In aircraft as well as automotive technology, the Head Injury Criterion (HIC) is being used as an assessment value for head injuries in accidents. However, the applicability of HIC for measuring various kinds of head impacts is questioned, and is considered insufficient to represent passive safety assessment criteria for aircraft. In contrast, a broader range of assessment criteria is common in the automotive industry, both for measuring injuries of passengers and for assessing the cabin interior of vehicles.
ICEPS aimed to develop new and improved evaluation criteria for passive safety in aircraft cabins, in order to increase passenger survivability in case of an emergency landing or crash. The study intends to propose further improvements to the existing European Joint Airworthiness Requirements (JAR) for transport aircraft.
The ICEPS project has:
- performed an accident analysis, with respect to injury mechanisms, covering two major crashes - at Warsaw Airport (Poland) involving an Airbus A320 in September 1993, and near Kegworth (UK) involving a Boeing B737-400 in January 1989;
- reviewed ECE regulations regarding the design and certification of aircraft cabin components, such as seats and their anchorage, seat pitch, restraint systems, or interior fittings;
- reviewed Joint Airworthiness Requirements for large aeroplanes (JAR 25) related to emergency landing conditions, crash test dummy testing, and evacuation procedures;
- examined modern passenger seats for two aircraft types - an Airbus A310 and a Boeing B737-400 - installed in typical seating configurations;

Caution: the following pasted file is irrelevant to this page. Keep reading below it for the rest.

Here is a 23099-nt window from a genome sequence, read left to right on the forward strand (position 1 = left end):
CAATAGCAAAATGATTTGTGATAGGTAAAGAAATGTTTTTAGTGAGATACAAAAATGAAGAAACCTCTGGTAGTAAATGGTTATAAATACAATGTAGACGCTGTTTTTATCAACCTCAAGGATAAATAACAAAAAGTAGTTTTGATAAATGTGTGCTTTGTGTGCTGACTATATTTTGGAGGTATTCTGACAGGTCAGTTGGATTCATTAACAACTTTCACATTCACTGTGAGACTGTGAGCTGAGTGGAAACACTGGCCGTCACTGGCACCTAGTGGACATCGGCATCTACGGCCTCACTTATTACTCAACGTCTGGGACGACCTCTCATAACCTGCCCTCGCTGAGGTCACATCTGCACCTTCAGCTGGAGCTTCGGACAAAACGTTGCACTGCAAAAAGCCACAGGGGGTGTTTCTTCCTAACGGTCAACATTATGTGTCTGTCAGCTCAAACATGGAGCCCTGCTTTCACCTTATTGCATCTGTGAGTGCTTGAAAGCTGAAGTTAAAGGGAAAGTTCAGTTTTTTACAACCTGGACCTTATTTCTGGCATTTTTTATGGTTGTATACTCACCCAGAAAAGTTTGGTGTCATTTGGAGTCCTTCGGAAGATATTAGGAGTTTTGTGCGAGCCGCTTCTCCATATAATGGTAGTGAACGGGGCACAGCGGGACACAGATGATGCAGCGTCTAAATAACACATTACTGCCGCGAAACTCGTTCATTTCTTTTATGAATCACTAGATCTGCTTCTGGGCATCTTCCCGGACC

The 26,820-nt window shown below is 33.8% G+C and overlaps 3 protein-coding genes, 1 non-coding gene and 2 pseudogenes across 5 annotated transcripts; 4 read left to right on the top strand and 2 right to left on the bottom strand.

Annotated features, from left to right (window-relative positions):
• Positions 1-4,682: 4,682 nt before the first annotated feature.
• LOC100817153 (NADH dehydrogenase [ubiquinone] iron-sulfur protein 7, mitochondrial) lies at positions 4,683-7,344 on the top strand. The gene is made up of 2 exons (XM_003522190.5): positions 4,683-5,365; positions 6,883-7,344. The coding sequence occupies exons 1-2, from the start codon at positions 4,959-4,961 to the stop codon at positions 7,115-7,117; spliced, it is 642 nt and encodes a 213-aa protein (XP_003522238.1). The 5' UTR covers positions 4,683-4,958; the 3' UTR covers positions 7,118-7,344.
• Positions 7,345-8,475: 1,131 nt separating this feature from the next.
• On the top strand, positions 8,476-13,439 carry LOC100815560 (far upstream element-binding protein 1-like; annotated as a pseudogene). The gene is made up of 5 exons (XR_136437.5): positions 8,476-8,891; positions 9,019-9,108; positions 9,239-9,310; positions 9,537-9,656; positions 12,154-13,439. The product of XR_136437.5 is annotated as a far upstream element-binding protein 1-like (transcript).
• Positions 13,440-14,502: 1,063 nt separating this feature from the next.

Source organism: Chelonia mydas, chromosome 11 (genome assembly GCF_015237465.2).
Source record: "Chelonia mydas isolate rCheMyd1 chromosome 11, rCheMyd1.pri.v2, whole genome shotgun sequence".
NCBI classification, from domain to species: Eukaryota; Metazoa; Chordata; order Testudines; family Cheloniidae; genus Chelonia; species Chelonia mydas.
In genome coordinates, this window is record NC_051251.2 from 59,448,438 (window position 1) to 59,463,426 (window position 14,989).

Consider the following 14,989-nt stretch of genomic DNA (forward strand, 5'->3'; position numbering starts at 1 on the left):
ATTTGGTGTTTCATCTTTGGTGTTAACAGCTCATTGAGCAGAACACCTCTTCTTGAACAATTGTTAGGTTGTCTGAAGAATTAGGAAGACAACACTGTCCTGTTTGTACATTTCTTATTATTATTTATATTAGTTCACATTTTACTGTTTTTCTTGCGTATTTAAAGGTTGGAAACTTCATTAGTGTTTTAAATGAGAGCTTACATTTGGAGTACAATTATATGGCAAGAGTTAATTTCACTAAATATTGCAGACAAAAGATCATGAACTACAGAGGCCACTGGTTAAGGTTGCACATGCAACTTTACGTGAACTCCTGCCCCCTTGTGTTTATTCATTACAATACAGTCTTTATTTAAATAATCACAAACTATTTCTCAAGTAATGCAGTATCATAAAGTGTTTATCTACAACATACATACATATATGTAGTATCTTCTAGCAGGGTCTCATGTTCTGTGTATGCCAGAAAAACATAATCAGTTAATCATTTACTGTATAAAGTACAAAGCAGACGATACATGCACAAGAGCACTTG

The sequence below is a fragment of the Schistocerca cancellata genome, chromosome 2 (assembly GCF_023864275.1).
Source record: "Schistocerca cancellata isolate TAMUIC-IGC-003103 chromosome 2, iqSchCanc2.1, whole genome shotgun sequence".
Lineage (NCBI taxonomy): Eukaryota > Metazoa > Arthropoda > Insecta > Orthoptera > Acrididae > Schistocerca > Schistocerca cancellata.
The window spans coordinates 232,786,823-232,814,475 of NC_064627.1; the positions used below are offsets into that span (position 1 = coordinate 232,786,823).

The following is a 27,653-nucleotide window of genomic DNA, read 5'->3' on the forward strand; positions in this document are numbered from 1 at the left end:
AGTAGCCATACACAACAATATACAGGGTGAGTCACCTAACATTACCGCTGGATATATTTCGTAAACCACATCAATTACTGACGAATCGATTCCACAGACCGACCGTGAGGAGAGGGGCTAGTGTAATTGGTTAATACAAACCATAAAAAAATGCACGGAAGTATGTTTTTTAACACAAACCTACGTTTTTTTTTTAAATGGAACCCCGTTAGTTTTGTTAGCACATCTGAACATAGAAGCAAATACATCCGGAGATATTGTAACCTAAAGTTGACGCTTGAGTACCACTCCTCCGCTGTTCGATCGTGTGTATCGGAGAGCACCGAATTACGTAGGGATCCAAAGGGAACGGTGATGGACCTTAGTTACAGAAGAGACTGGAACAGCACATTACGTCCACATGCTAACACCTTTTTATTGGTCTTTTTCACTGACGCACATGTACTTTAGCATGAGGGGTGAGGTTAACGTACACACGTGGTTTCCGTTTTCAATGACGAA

- evaluated cabin impact areas for the same two aircraft, corresponding to seat types and seat pitch;
- presented project findings to a number of JAA working groups at the German aviation authority LBA and Austro Control, and discussed possible changes to airworthiness regulations with members of these working groups;
- sketched proposals for improving passive safety in aircraft cabins, that would concern a variety of JARs, such as certification of passenger seats, evacuation procedures, or the installation of wall panelling in airliner cabins.
The study ICEPS concluded that further research into the bio-mechanical injuries of aircraft passengers is necessary. In particular, it is recommended that there is a need to extend accident analysis beyond technical and human factors, to related aspects of aircraft performance, handling and failure. Investigations into passive safety of passengers in a given emergency or crash situation is expected to improve the understanding of the correlation between accidents and injury mechanisms.